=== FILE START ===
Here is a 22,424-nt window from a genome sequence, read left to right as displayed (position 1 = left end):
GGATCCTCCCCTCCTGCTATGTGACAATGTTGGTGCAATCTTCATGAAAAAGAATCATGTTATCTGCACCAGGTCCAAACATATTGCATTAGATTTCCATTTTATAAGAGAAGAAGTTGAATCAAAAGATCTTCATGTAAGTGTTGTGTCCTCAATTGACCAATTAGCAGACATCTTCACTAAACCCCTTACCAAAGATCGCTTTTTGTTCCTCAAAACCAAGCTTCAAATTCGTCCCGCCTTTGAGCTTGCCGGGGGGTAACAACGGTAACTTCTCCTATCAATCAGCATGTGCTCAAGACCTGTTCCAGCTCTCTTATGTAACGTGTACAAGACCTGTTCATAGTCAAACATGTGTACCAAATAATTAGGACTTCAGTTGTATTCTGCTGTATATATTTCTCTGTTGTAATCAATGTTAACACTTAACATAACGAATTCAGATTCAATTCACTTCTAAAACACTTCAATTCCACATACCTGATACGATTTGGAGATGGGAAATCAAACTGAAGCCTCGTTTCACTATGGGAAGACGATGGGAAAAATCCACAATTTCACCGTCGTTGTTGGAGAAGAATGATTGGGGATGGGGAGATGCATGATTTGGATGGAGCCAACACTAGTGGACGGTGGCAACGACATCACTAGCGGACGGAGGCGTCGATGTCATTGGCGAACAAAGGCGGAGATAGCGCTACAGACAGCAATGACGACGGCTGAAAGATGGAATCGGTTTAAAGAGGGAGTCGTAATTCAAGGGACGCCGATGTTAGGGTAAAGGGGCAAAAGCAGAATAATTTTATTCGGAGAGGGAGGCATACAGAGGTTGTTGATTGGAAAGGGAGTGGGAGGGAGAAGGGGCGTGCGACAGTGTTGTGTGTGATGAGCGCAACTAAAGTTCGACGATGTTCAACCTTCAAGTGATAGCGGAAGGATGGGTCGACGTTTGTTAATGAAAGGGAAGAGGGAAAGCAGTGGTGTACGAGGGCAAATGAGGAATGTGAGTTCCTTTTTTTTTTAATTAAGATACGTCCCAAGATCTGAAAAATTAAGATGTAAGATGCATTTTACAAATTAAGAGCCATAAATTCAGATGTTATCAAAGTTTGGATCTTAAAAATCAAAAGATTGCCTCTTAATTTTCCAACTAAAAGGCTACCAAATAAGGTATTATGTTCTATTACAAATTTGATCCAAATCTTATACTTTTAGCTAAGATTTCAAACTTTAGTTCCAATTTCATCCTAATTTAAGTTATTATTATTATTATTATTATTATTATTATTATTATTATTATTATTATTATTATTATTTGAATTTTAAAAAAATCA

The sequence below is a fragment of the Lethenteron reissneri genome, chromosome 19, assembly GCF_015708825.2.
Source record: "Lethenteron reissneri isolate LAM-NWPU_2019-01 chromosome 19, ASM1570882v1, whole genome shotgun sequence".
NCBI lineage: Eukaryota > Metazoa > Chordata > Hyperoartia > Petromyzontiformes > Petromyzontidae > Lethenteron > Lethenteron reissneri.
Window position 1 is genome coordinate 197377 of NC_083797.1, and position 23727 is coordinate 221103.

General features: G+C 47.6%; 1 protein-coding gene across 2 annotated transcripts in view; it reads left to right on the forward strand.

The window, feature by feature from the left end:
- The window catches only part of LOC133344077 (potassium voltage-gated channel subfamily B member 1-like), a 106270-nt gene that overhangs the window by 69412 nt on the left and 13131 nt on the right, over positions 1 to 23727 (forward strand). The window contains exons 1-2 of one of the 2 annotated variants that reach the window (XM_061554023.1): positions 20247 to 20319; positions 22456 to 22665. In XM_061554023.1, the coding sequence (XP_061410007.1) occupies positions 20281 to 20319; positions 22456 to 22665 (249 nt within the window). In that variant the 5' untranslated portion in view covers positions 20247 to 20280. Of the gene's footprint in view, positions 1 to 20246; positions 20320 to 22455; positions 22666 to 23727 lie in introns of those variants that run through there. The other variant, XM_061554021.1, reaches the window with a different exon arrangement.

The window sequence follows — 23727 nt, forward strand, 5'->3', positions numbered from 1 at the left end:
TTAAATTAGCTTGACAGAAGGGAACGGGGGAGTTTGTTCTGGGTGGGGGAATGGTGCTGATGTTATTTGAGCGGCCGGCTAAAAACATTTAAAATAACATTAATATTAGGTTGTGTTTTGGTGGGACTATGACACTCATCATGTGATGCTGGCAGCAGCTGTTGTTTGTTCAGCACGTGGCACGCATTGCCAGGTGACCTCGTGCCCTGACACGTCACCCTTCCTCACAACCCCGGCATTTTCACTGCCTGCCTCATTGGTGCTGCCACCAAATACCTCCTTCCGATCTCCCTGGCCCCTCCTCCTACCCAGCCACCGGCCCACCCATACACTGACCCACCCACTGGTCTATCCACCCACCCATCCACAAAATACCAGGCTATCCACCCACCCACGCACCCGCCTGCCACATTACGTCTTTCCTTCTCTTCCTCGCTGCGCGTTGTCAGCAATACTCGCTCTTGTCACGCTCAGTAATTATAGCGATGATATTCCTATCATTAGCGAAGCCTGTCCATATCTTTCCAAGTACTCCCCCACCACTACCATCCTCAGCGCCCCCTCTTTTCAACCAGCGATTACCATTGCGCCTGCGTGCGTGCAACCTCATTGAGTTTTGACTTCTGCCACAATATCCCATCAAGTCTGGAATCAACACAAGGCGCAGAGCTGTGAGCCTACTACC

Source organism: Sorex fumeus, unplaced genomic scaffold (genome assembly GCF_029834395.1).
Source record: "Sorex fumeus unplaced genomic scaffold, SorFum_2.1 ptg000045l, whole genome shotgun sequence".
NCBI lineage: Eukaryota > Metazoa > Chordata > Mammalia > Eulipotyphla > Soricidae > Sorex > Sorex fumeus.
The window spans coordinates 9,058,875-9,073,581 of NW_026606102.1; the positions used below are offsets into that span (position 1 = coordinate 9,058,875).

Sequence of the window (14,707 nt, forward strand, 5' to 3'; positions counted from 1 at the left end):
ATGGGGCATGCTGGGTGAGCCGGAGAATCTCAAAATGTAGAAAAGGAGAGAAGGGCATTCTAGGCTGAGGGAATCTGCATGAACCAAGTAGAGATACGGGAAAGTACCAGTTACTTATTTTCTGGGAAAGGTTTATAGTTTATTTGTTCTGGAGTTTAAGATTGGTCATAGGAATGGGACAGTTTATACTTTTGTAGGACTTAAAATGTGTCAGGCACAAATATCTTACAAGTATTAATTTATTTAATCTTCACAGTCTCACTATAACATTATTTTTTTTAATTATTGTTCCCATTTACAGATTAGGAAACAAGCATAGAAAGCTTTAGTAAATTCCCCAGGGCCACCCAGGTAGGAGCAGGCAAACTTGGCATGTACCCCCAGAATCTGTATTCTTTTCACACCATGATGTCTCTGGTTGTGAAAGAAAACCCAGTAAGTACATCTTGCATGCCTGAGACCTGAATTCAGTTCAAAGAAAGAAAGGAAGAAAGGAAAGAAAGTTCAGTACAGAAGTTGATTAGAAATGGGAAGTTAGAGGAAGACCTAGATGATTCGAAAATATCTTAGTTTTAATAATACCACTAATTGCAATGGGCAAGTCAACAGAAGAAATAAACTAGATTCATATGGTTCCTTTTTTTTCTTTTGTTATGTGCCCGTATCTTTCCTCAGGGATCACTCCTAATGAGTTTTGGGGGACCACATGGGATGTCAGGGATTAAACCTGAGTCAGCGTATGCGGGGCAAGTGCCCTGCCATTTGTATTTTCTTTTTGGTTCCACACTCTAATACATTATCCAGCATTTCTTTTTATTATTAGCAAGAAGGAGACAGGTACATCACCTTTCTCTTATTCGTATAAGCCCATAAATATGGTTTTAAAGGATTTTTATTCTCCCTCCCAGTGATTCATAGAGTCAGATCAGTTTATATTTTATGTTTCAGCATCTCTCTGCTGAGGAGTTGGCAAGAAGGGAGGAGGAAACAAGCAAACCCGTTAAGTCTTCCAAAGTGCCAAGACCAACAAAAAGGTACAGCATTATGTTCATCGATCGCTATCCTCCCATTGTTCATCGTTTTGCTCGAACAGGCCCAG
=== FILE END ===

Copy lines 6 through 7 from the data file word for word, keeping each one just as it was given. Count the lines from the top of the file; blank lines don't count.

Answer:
Window position 1 is genome coordinate 197377 of NC_083797.1, and position 23727 is coordinate 221103.

General features: G+C 47.6%; 1 protein-coding gene across 2 annotated transcripts in view; it reads left to right on the forward strand.